DIY Thanksgiving “Craft”

Consider the Blue Hubbard Squash.


Do you see a Thanksgiving tradition?

Perhaps a savory side dish?

How about a centerpiece for the table?

How about the Mayflower?

Mayflower al22451

I scoured the web looking for another example of Blue Hubbard Squash turned Mayflower ship, but this was as close as I could come.

My dad had different ideas. He took a huge squash, hollowed it out and carved it into a ship. He made dowel masts and paper sails.

My mom filled it with tangerines and nuts and the Blue Hubbard Mayflower sailed out on Thanksgiving tables in the early 1960s.


Thanksgiving in Ripton, VT 1962

And the next year, same sails, different squash!


Thanksgiving 1963, Ripton, VT

You can see me, smiling, directly to the left of the Mayflower, on my dad’s lap.

Time passed, I grew up, and when I had children I wanted my own Blue Hubbard Mayflower centerpiece.


San Francisco, 1997


Tutorial not included. This is truly DIY!

Happy Thanksgiving!





It’s late November here in Vermont ~ the time of year for hibernation.

Who hibernates? Bats, Bears,skunks, bees, snakes, and groundhogs to name a few.

Since moving from a mild California climate to the stricter seasonal progression of northern New England, I’ve become much more sympathetic to the concept of hibernation!


On the last day of Baby Bear Counts One, Mama and Baby Bear are ready to curl up and sleep the winter away.

Showing the process of sleeping is relatively easy, but showing dreaming was a challenge in Only The Cat Saw.  When I was a child I often dreamed of being near the ocean or swimming when I really needed to get up to urinate!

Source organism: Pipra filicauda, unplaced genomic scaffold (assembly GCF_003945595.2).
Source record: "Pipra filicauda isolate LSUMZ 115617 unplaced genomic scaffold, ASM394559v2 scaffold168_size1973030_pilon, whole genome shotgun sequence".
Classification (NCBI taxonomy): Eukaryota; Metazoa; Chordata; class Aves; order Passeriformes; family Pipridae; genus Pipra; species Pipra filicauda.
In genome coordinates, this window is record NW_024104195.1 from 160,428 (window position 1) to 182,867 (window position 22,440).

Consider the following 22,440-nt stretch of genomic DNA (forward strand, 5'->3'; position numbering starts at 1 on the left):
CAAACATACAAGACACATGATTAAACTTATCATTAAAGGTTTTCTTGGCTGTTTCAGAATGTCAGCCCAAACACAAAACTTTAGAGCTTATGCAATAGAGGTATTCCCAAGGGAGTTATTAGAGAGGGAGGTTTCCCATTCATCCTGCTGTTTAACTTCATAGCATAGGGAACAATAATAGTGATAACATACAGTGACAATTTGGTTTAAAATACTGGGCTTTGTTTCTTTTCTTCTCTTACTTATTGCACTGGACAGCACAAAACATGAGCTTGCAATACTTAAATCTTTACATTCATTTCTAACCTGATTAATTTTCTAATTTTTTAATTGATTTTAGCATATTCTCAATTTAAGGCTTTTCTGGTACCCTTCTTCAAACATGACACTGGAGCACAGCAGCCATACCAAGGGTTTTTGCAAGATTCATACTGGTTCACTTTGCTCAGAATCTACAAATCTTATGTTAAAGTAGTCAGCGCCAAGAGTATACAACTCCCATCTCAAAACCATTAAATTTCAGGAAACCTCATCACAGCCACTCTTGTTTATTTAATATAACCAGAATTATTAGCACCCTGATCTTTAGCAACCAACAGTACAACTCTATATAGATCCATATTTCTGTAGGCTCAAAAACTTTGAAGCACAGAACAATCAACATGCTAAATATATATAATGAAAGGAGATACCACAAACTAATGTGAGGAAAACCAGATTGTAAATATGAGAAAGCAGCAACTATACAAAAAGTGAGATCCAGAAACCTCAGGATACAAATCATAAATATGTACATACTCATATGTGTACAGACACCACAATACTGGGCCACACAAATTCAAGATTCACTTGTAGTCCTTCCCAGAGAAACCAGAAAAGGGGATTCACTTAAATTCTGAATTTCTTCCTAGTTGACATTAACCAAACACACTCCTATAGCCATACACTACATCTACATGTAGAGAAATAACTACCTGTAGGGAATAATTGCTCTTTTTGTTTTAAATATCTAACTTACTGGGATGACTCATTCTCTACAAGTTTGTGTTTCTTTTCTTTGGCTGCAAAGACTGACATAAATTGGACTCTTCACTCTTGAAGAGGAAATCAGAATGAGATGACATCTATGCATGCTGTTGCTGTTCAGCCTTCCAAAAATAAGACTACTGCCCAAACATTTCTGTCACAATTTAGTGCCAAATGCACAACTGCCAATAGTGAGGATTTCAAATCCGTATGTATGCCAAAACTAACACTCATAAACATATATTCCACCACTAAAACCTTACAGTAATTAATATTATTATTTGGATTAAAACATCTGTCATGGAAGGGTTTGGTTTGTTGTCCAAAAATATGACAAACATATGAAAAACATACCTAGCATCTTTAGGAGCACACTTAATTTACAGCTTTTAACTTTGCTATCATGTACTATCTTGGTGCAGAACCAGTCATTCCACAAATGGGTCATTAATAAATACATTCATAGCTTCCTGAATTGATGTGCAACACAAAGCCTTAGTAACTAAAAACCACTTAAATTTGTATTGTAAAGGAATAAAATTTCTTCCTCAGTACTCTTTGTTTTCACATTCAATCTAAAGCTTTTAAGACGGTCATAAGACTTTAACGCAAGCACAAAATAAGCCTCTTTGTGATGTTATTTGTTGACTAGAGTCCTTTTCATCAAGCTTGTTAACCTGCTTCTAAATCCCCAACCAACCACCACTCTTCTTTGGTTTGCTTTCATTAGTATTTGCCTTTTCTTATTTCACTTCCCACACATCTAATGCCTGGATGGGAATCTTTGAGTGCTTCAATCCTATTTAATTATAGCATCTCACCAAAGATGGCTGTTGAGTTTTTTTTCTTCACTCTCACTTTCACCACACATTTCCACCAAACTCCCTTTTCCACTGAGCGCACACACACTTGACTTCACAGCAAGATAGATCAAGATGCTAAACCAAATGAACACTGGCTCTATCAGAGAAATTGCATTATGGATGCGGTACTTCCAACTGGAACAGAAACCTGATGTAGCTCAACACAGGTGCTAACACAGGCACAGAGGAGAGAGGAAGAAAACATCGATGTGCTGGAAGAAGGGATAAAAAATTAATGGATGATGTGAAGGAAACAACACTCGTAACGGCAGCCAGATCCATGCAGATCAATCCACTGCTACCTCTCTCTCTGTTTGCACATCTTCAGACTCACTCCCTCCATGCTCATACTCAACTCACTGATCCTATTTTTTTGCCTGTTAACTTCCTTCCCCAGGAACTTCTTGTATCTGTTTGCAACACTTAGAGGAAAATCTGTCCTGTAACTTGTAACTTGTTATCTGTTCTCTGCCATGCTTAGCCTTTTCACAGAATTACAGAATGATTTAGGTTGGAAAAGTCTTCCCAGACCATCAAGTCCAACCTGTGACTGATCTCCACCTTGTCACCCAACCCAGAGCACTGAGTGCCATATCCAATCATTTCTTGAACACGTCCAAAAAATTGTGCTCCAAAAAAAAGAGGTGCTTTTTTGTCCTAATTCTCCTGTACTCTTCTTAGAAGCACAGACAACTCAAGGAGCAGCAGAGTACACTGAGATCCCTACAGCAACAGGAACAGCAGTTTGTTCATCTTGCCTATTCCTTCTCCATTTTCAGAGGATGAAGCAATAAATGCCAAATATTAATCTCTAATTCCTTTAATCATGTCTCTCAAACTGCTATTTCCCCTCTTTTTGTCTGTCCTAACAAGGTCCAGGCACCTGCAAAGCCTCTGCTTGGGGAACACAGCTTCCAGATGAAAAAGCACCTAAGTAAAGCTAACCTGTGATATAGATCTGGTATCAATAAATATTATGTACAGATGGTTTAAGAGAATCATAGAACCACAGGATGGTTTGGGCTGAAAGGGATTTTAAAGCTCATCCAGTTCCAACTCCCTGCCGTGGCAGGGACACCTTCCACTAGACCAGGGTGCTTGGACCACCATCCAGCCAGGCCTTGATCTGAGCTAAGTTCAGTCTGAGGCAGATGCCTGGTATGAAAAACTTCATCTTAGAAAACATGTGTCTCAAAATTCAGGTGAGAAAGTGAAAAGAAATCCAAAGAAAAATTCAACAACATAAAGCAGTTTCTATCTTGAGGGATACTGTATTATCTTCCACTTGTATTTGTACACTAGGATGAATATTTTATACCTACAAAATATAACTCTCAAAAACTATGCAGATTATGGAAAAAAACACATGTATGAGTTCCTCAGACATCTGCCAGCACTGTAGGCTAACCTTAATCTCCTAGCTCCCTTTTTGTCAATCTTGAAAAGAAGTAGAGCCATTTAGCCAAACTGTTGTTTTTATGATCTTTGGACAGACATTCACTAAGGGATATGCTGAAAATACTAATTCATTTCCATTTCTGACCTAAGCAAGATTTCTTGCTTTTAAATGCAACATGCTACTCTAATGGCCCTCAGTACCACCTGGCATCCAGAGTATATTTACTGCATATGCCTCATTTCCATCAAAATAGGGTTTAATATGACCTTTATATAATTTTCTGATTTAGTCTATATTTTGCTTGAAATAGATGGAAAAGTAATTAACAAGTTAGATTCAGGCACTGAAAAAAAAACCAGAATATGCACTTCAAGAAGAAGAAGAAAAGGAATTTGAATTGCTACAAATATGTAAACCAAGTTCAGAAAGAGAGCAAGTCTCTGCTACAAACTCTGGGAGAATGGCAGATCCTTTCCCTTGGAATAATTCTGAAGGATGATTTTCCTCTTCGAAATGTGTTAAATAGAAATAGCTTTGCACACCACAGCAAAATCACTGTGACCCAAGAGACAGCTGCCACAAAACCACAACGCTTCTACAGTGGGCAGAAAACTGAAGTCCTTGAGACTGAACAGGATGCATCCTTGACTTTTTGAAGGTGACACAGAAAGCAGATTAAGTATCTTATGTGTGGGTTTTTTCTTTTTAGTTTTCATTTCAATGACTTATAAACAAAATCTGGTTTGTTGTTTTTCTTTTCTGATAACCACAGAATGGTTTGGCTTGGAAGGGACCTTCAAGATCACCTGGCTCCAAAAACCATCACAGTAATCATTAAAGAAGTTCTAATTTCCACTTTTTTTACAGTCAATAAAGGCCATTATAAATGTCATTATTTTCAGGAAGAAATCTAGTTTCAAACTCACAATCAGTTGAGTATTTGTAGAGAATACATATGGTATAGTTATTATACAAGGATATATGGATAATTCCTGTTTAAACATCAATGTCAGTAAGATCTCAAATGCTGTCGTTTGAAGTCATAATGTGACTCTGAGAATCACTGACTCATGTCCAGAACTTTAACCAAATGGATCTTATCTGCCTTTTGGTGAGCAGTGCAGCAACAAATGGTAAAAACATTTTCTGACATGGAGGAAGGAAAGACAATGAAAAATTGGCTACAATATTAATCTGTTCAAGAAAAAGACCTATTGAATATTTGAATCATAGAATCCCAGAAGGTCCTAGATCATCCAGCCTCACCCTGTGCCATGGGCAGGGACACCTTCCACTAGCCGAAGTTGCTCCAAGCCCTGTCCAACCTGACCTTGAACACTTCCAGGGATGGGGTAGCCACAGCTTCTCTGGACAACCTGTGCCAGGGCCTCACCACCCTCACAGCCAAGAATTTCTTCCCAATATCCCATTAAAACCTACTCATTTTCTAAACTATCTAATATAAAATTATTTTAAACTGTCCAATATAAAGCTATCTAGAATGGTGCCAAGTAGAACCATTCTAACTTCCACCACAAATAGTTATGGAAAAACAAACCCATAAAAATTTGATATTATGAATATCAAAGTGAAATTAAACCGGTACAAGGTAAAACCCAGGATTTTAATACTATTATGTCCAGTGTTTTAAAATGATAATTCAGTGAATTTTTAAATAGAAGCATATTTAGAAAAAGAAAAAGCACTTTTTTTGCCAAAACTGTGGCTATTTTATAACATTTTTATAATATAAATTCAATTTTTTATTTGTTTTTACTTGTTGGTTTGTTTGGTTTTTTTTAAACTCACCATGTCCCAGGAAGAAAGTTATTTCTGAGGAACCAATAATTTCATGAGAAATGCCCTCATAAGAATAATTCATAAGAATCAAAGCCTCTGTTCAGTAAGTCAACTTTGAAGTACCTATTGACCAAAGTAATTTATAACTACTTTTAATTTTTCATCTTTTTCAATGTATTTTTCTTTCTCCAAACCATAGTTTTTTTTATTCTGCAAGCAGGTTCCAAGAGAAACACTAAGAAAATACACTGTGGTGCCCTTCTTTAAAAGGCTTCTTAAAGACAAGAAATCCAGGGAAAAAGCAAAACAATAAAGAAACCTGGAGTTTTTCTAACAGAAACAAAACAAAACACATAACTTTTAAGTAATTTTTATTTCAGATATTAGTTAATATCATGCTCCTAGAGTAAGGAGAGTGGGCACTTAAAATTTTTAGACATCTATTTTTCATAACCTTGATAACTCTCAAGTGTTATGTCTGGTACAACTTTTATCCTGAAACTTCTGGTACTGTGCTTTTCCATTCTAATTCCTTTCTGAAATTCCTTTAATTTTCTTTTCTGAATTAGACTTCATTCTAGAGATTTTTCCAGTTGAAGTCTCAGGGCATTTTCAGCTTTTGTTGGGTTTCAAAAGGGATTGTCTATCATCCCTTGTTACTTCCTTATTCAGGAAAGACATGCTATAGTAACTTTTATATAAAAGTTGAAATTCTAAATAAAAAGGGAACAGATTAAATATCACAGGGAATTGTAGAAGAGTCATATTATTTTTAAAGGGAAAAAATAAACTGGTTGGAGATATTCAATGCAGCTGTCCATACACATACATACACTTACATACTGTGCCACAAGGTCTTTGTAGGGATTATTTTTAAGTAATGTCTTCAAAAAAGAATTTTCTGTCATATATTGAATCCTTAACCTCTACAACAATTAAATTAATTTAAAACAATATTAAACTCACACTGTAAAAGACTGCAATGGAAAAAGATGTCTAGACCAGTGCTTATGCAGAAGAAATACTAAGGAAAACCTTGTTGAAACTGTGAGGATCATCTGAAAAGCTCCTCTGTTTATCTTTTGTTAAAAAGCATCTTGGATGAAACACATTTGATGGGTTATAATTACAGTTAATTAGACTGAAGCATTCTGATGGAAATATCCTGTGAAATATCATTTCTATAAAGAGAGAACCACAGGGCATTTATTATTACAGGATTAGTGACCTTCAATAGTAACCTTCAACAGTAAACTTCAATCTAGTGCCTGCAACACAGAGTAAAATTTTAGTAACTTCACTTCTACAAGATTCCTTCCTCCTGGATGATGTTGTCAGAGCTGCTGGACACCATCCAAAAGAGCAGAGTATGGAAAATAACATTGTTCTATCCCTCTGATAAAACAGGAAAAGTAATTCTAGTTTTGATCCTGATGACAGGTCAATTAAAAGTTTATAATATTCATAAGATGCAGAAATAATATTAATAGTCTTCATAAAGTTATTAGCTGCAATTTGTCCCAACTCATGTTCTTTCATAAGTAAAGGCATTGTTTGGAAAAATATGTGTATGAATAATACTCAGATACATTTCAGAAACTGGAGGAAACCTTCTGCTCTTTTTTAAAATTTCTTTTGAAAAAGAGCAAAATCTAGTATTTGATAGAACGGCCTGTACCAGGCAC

Enter a caption

Holly Taylor modeled as the sleeping Amy, way back in 1984


Amy, dreaming in Only The Cat Saw. Acrylic on paper

Of course, we sleep all year long, and humans enjoy it as much as animals. Mostly sleep happens when it is too dark to draw, but sometimes a nap overtakes us, and when it does I seize that moment of daylight stillness to draw.

Since the late 70s I’ve drawn people and creatures I love while they were sleeping.

Here is a selection.


watercolor sketch of my sister Peregrine, asleep on the couch after wisdom tooth removal..


watercolor sketch of my sister Peregrine.


this drawing of Rowan reminds me of Amy’s pose. Colored pencil on brown paper


Brennan, asleep. Colored pencil on brown paper


Rowan, asleep. Colored pencil on brown paper.


Sabin, asleep. Marker on brown paper.


Tula napping. Watercolor on brown paper

Cat sleeping page

Nutkin, sleeping. Acrylic on paper.


Wildridge kitten, sleeping. Gouache on brown paper.